As of press time, the medical examiner had not issued a report on the cause of death. A spokeswoman for Queens District Attorney Richard A. Brown said, “The investigation is continuing and we are awaiting the medical examiner’s determination as to the cause of death.”
According to Priore, Sunday evening began with a dinner and movie. “We saw ‘Bad Santa’ at Bay Terrace and I was going to drive him home. He needed to go to the bathroom and he didn’t like public toilets because of bugs and germs so I drove him to the park and he went to the bathroom in the bushes.” Sanchez then became despondent, according to Priore, as he complained about how his father had treated him growing up. Priore said that Sanchez became agitated and walked off and sat on a bench near some children playing soccer. “I figured I’d wait five minutes and see if he came back,” said Priore, who acknowledged that he and Sanchez had argued before during their 18-month relationship with Sanchez threatening at times to break up with him.
After 15 minutes, Priore said, he left. The time was 6:15 p.m. “I drove past the tennis courts and saw Alex’s car,” said Priore, referring to another gay man who was a mutual acquaintance of his and Sanchez’s. “I figured Alex took him home and he was pissed off at me for pressing him on his father.”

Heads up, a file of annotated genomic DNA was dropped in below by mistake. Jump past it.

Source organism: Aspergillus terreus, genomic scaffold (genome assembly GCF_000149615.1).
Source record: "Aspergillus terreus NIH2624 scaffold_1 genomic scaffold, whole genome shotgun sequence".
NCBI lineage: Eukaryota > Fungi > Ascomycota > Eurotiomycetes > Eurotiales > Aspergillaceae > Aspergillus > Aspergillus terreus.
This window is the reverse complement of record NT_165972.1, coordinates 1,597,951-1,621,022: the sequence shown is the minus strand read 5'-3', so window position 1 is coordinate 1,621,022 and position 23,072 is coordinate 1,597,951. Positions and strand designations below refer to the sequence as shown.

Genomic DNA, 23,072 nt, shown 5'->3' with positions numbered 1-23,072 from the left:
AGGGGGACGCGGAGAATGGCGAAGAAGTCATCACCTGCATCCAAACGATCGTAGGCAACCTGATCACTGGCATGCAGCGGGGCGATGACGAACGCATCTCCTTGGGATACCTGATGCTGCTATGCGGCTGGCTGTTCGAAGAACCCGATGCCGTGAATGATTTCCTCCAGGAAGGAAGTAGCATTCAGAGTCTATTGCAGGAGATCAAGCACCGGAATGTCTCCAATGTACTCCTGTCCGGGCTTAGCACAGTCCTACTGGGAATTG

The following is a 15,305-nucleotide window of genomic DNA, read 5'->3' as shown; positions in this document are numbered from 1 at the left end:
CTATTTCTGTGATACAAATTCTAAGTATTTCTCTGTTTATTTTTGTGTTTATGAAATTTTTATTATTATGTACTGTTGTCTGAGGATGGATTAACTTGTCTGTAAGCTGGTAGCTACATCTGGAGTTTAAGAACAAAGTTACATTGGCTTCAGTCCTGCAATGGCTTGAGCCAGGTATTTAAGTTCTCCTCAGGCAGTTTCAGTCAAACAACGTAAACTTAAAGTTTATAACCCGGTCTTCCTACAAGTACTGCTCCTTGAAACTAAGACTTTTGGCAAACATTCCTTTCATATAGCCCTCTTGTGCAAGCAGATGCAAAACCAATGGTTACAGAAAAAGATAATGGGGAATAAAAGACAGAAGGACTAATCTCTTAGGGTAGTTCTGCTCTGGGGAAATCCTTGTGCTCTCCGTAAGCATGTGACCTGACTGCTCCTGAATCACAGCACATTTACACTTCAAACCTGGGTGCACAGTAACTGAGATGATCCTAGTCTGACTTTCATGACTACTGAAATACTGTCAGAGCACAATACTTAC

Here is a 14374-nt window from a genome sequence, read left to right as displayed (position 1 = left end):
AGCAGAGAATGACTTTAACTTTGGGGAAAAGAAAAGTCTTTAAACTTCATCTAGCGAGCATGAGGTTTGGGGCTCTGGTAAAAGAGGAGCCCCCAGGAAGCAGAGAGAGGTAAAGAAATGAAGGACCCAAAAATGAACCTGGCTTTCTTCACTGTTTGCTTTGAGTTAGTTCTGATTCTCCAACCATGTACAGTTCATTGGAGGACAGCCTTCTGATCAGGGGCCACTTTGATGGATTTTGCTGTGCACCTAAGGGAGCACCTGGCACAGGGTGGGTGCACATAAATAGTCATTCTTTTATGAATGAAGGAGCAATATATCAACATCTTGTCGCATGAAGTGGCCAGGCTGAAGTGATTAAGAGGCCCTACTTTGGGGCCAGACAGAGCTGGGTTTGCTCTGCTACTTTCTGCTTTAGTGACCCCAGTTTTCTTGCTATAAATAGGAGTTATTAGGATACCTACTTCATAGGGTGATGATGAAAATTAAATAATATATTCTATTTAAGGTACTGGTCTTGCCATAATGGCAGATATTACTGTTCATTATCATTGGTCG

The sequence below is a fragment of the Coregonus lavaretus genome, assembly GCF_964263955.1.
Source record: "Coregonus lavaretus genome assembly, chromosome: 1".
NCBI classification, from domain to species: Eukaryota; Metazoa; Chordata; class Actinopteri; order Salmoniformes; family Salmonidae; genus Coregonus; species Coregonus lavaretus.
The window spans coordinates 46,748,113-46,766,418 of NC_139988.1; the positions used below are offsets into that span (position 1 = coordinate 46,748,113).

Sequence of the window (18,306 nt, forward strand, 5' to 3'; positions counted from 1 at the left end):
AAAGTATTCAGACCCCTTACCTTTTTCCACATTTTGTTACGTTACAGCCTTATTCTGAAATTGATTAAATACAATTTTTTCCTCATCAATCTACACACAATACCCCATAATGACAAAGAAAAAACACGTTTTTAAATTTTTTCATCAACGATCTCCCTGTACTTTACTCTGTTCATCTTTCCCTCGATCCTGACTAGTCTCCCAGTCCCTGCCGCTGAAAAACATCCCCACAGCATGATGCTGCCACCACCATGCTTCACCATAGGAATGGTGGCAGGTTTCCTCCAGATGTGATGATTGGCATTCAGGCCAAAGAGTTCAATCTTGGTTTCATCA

Priore acknowledged that the place in the park where he and Sanchez last saw each other is a known as a gay cruising area.
Priore said that he was devastated over the loss of Sanchez. That Sanchez was hanging by a scarf, said Priore, raised suspicion because when Sanchez left him he only had gloves with him, no scarf.
“He wasn’t an alcoholic. He wasn’t a drug addict,” said Priore about Sanchez. Priore said Sanchez had been depressed several times in the past but “if he was on medication or anything, he didn’t tell me about it.”
In an added twist to the case, Priore said that he was an activist who for years had lobbied police officials to make Flushing Meadows Park a safer place. “I’ve been advocating for that park for years in terms of drugs, alcohol, pedophiles, and the corruption of the park administrator.”
According to an anonymous source, the park administrator, Estelle Cooper, applied for an order of protection against Priore after he approached her in the park and became belligerent when she was walking with former Parks Commissioner Henry Stern. As the assistant commissioner, Cooper is the second highest-ranking parks official in Queens. As of press time, Cooper could not be reached for comment.
“With me being persistent,” said Priore, “the park was getting better.”
Priore has made a name for himself as a gay activist and political aspirant. In 2001 he managed the City Council campaign of Martha Flores-Vasquez who was eventually thrown off the ballot in the Democratic primary when her opponents, including John Liu, who went on to win the seat, successfully challenged her petitions.
Flores-Vasquez is now the female district leader in the 22nd Assembly district. At the time of her council run, community organizers denounced Flores-Vasquez for what one source described as her “anti-immigration platform.”
Meanwhile, the Sanchez family is preparing to send Guillermo’s body back to Mexico for burial. According to Priore, Sanchez lived with his sister, brother-in-law and brother, none of whom knew he was gay. They are preparing to claim the young man’s body from a city morgue. “I want to have the community help raise funds for the burial,” said Priore. “The family also wants to go where his demise was to conduct a ceremony,” he added.